History of St. Michaels


The church

Vicars of St. Michael's

In ancient times, Abbey Wood was largely marshland, stretching from the Thames to the foot of Knee Hill/ New Road/ Bostall Hill. Knee Hill itself is believed to be a very ancient track way, and is possibly one of the oldest roads in London. Parcels of land in the area belonging to a notable Norman, Bishop Odo of Bayeaux, were identified on the Doomsday Book (though the name of Abbey Wood did not feature).

Description: C:\Users\Daddy\Documents\Church\WebPages\web\images\Lesnes abbeysmall.jpgLesnes Abbey.  A hundred years later, in 1178, Lesnes Abbey was founded by Henry 11's Chief Justiciar, Richard de Luci, the owner of the land.  This was an act of penance for his prominent part in the murder of Thomas Becket in Canterbury Cathedral.  The monks were made responsible for maintaining the river-wall and draining the marshes.  Though the Abbey received some income from marshland it rented out, it was constantly in debt, made worse by dishonest dealings by one of the Abbots.  It was never a successful Abbey - rarely having more than seven monks - and was one of the first to be suppressed by Henry V111 in 1525.  Thanks to recycling of the Abbey's stonework for buildings elsewhere, basically only the foundations still remain to be enjoyed by visitors today.

The woods behind the Abbey are "ancient woodland", having been there from time immemorial.  The story goes that the monks planted the first daffodils in the woods, but who knows?

Description: C:\Users\Daddy\Documents\Church\WebPages\web\images\abbey wood station_small.jpgAbbey Wood.  Prior to 1900, there wasn't very much of Abbey Wood - basically about a couple of dozen cottages in the shadow of the Abbey Arms and the Harrow Inn.  The building of the railway line in the 1840's, with a station at Abbey Wood, probably set the stage for all the subsequent changes.  (William Morris walked to and from ‘The Red House’ in Bexleyheath to meet friends at Abbey Wood).

One hundred years ago, the Royal Arsenal Co-operative Society Ltd (RACS) started to build the Bostall Estate.  The land had originally been two farms - Bostall Farm which they had bought in 1886 to provide vegetables for the Co-op's shops and in 1899, Suffolk Place Farm (for a time the property of the Dukes of Suffolk).  The buildings of the former were about where the Nursery School now stands in Dahlia Road.  The pioneers of the Co-operative Movement had become concerned that better quality housing was required for the "industrial classes" and so the RACS decided to make use of this land for that purpose.  The plan was to build an estate of about 3,500 houses, with prices ranging from £255 to £405 for a 99 year lease.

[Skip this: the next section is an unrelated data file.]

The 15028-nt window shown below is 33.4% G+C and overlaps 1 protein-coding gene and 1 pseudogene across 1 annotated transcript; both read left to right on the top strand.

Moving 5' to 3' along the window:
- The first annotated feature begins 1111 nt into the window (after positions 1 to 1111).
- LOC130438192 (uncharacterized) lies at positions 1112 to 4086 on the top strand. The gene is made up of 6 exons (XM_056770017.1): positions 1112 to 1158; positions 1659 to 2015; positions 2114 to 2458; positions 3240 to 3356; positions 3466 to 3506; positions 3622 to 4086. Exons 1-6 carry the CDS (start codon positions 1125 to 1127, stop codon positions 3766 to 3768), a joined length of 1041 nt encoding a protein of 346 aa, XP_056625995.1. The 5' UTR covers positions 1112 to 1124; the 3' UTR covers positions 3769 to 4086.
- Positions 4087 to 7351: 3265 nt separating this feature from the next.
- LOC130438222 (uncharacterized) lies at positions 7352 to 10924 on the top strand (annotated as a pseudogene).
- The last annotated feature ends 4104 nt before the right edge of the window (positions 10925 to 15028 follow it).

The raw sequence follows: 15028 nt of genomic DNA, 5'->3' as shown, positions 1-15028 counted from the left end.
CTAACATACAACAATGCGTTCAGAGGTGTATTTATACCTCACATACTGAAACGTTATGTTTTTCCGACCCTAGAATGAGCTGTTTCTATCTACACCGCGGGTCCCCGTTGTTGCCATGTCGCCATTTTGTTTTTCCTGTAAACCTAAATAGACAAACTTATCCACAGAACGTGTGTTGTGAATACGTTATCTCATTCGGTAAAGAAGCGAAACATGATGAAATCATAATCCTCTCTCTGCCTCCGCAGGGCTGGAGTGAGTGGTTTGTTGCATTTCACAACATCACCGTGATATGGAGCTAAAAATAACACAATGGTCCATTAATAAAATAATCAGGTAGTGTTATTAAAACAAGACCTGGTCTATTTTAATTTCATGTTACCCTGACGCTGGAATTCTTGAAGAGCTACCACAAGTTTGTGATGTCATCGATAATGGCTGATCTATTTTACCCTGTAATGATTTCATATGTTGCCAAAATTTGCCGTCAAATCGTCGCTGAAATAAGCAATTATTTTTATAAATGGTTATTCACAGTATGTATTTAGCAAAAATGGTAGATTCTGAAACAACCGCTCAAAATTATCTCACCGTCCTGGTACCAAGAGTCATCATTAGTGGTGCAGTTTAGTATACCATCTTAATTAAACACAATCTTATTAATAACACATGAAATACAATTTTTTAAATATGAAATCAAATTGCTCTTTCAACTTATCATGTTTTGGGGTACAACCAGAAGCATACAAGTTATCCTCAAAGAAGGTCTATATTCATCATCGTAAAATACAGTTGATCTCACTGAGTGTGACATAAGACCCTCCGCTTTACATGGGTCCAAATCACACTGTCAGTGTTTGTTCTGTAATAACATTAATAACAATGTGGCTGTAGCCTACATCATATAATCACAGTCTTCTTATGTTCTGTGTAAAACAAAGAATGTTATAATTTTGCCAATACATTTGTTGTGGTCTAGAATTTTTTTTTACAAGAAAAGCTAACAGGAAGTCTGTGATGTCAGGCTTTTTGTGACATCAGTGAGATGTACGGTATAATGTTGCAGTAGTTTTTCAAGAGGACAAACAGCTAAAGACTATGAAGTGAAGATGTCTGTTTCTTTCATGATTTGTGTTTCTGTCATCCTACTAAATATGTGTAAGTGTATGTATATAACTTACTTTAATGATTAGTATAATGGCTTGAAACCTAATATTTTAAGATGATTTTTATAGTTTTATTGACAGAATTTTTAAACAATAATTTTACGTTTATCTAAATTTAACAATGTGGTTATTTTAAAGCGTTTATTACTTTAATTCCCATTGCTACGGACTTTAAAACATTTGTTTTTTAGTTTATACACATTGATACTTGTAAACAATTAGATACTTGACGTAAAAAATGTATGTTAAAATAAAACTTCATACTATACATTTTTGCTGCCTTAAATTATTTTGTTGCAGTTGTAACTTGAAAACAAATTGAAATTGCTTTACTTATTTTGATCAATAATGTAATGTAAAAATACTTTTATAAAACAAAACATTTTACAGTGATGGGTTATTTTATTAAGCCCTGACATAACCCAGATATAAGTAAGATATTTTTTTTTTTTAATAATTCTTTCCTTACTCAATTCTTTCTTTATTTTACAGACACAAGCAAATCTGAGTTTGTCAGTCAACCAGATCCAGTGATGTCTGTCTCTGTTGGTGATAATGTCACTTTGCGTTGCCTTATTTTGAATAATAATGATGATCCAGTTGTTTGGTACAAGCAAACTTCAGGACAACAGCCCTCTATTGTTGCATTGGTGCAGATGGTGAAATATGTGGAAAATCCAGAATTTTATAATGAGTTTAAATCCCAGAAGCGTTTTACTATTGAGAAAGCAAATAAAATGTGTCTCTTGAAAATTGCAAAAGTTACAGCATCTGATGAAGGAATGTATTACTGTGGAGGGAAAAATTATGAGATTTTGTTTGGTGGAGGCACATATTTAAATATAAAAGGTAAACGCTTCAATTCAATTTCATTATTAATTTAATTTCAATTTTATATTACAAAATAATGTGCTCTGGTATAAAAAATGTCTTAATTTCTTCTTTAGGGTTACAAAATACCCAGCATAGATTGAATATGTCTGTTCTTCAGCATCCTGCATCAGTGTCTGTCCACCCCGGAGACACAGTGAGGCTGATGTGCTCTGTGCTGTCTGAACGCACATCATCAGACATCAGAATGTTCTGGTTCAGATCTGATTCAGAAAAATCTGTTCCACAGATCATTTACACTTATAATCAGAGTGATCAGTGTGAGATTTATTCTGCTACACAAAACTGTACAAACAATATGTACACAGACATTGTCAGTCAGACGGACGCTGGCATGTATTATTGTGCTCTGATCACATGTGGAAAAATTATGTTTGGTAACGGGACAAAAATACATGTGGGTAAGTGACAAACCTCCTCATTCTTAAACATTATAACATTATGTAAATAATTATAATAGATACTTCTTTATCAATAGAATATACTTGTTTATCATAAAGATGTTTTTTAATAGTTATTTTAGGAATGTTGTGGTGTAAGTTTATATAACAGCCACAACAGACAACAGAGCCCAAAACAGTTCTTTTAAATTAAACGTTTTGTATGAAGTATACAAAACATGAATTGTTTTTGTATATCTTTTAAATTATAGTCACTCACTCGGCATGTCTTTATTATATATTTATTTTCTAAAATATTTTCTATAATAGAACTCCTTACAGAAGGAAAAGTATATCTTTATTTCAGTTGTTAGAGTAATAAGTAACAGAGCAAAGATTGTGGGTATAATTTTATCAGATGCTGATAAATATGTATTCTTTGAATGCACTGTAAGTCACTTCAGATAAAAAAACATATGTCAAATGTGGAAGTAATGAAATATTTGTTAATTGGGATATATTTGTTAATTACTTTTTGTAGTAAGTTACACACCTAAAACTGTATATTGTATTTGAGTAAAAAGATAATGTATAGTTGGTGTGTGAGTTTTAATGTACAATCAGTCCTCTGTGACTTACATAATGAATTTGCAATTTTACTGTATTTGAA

Building actually started in 1900, and the architect planned to build 200 houses a year, employing 300 men at ½ d an hour over Trade Union rates.  McLeod Road (named like the School, after Alexander McLeod, the first Secretary of the RACS) was to be the finest road on the estate.  Many other roads have Co‑operative connections.

Building was halted in 1909, restarted in 1912 but stopped again in 1914, by which time 1052 houses had been completed.  It is noticeable that the houses built after WW1 (mostly in the western end of Parish) are in a different style.  In 1903, the London County Council bought land from the RACS in Bostall Lane and built a school for 1,000 children (infants on the ground floor, girls on the middle floor, and boys on the top floor).

Description: C:\Users\Daddy\Documents\Church\WebPages\web\images\magazine cover_small.jpgSt. Michael's church.  The land was originally in the Parish of St. Nicholas, Plumstead.  However, with 18,000 people already in its parish, St Nicholas felt it could not cope with more, so plans were laid to start a new parish, St. Michael and All Angels' Plumstead with Abbey Wood, "Plumstead" was not dropped from the title for many years.

In 1903, the Diocese of Rochester, which then extended up to Bermondsey decided to form a "Mission District" in Abbey Wood.  (The Diocese of Southwark was not formed until 1905).